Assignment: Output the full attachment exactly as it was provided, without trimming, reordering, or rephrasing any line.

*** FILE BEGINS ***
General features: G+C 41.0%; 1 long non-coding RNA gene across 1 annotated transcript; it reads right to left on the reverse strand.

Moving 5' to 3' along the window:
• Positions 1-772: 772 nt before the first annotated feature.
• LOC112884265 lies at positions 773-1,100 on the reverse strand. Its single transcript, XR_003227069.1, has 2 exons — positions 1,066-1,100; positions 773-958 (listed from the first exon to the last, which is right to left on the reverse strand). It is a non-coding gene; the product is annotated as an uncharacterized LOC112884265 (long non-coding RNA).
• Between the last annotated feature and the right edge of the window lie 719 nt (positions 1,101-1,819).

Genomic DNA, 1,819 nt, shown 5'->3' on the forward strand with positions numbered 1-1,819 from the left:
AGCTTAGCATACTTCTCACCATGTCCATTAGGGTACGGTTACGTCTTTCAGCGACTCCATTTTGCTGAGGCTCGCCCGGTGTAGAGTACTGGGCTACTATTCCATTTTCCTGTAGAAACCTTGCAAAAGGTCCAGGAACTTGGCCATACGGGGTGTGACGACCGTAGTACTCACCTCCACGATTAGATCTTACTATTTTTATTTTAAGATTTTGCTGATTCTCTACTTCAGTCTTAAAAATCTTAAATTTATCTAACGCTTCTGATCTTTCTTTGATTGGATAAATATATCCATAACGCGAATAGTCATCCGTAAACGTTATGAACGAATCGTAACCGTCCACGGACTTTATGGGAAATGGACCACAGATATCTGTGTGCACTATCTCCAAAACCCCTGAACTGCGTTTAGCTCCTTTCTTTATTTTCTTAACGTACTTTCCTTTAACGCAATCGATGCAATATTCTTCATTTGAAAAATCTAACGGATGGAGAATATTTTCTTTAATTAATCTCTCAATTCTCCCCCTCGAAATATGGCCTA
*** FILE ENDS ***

General features: G+C 41.0%; 1 long non-coding RNA gene across 1 annotated transcript; it reads right to left on the reverse strand.

Moving 5' to 3' along the window:
• Positions 1-772: 772 nt before the first annotated feature.
• LOC112884265 lies at positions 773-1,100 on the reverse strand. Its single transcript, XR_003227069.1, has 2 exons — positions 1,066-1,100; positions 773-958 (listed from the first exon to the last, which is right to left on the reverse strand). It is a non-coding gene; the product is annotated as an uncharacterized LOC112884265 (long non-coding RNA).
• Between the last annotated feature and the right edge of the window lie 719 nt (positions 1,101-1,819).

Genomic DNA, 1,819 nt, shown 5'->3' on the forward strand with positions numbered 1-1,819 from the left:
AGCTTAGCATACTTCTCACCATGTCCATTAGGGTACGGTTACGTCTTTCAGCGACTCCATTTTGCTGAGGCTCGCCCGGTGTAGAGTACTGGGCTACTATTCCATTTTCCTGTAGAAACCTTGCAAAAGGTCCAGGAACTTGGCCATACGGGGTGTGACGACCGTAGTACTCACCTCCACGATTAGATCTTACTATTTTTATTTTAAGATTTTGCTGATTCTCTACTTCAGTCTTAAAAATCTTAAATTTATCTAACGCTTCTGATCTTTCTTTGATTGGATAAATATATCCATAACGCGAATAGTCATCCGTAAACGTTATGAACGAATCGTAACCGTCCACGGACTTTATGGGAAATGGACCACAGATATCTGTGTGCACTATCTCCAAAACCCCTGAACTGCGTTTAGCTCCTTTCTTTATTTTCTTAACGTACTTTCCTTTAACGCAATCGATGCAATATTCTTCATTTGAAAAATCTAACGGATGGAGAATATTTTCTTTAATTAATCTCTCAATTCTCCCCCTCGAAATATGGCCTA